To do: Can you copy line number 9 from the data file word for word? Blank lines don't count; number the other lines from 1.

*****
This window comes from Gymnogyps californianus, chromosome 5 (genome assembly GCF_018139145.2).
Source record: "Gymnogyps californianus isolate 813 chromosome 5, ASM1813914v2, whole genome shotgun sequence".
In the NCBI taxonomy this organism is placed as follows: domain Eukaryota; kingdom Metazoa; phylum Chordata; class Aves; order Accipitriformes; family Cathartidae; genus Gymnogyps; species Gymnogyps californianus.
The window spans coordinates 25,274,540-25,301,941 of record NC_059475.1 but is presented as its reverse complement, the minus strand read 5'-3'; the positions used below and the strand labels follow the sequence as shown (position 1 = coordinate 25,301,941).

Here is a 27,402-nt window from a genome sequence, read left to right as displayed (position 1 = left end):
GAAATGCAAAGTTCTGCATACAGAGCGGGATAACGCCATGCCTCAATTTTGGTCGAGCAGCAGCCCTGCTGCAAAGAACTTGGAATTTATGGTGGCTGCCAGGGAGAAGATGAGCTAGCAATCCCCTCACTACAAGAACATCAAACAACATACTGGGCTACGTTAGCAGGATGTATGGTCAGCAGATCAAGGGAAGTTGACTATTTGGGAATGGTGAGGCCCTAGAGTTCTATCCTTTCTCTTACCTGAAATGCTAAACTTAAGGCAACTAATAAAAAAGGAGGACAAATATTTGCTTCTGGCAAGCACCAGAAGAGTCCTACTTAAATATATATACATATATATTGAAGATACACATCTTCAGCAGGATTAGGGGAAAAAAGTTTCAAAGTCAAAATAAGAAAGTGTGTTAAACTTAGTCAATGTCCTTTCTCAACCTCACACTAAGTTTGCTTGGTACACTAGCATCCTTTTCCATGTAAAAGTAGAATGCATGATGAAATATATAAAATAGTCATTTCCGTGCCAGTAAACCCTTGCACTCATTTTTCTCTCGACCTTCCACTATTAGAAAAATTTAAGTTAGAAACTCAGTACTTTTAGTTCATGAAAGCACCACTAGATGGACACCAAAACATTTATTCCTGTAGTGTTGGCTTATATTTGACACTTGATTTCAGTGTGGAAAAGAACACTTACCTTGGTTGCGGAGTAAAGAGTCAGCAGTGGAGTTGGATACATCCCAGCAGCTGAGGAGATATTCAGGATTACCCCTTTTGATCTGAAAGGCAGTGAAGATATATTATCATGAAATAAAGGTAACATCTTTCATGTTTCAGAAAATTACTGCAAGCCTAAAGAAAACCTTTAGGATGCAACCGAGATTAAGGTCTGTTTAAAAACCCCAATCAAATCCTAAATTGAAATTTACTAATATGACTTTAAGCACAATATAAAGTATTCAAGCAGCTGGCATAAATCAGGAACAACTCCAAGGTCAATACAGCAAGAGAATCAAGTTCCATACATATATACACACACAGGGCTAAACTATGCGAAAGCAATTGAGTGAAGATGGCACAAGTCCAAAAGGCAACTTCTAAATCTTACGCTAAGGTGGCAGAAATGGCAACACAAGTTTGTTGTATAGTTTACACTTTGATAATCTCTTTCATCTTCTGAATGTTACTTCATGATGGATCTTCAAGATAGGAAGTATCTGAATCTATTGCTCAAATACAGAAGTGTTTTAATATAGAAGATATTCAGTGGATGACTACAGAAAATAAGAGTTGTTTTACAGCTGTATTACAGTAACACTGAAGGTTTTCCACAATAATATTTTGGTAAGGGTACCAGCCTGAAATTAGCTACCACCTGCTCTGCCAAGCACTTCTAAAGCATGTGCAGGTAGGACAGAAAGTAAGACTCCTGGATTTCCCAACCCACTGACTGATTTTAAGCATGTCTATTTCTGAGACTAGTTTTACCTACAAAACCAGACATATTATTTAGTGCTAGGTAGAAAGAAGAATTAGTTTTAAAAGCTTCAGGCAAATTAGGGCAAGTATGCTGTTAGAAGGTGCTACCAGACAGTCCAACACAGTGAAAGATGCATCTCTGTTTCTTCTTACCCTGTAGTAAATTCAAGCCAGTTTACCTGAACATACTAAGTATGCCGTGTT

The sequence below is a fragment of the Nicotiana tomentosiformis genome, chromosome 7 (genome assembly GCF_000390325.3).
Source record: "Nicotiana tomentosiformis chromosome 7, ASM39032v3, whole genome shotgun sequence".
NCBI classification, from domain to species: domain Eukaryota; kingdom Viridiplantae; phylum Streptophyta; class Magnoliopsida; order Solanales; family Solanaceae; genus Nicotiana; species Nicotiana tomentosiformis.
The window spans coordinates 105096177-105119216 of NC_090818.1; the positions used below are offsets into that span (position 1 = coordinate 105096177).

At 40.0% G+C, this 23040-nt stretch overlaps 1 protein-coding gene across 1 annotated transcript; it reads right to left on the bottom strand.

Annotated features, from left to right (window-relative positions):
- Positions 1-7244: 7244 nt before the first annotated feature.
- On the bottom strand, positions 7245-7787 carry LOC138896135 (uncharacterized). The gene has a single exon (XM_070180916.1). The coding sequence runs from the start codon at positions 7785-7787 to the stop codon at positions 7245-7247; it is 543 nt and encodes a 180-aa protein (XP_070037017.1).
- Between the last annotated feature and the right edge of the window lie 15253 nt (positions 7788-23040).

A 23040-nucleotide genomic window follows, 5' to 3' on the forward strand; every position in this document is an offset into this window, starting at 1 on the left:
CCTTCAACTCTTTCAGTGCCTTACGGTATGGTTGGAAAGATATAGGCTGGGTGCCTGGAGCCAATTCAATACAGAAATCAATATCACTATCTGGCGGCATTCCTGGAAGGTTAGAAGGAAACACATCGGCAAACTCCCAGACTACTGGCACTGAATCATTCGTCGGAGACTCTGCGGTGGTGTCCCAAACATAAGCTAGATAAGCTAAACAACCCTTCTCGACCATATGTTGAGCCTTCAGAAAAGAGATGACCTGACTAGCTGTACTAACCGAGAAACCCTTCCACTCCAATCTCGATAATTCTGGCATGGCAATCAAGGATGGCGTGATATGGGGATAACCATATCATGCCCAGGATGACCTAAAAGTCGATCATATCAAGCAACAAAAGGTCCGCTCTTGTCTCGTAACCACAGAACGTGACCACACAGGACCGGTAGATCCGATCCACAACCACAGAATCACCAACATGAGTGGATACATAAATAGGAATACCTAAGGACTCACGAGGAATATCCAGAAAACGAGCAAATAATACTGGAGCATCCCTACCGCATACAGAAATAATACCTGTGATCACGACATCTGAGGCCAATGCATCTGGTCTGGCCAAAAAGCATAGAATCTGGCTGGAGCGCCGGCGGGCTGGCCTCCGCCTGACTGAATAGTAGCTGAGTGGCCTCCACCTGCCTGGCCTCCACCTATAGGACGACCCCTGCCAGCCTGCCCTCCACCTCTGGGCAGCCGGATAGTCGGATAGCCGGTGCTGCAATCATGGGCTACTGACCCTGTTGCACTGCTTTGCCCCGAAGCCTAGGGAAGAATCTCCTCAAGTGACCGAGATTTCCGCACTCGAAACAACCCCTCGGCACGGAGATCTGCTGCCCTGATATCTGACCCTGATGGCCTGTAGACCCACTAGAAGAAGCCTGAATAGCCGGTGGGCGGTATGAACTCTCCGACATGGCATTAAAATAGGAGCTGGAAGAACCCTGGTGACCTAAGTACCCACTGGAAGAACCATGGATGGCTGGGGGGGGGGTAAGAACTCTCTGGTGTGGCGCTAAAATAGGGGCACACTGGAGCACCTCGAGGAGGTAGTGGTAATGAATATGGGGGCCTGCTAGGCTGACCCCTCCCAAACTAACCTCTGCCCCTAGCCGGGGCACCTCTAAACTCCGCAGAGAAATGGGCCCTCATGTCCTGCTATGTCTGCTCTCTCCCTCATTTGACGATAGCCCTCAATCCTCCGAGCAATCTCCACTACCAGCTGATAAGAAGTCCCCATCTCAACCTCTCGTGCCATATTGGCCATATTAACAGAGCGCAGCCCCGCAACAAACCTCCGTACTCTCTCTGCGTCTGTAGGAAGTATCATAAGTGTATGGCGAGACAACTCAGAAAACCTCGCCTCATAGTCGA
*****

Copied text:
NCBI classification, from domain to species: domain Eukaryota; kingdom Viridiplantae; phylum Streptophyta; class Magnoliopsida; order Solanales; family Solanaceae; genus Nicotiana; species Nicotiana tomentosiformis.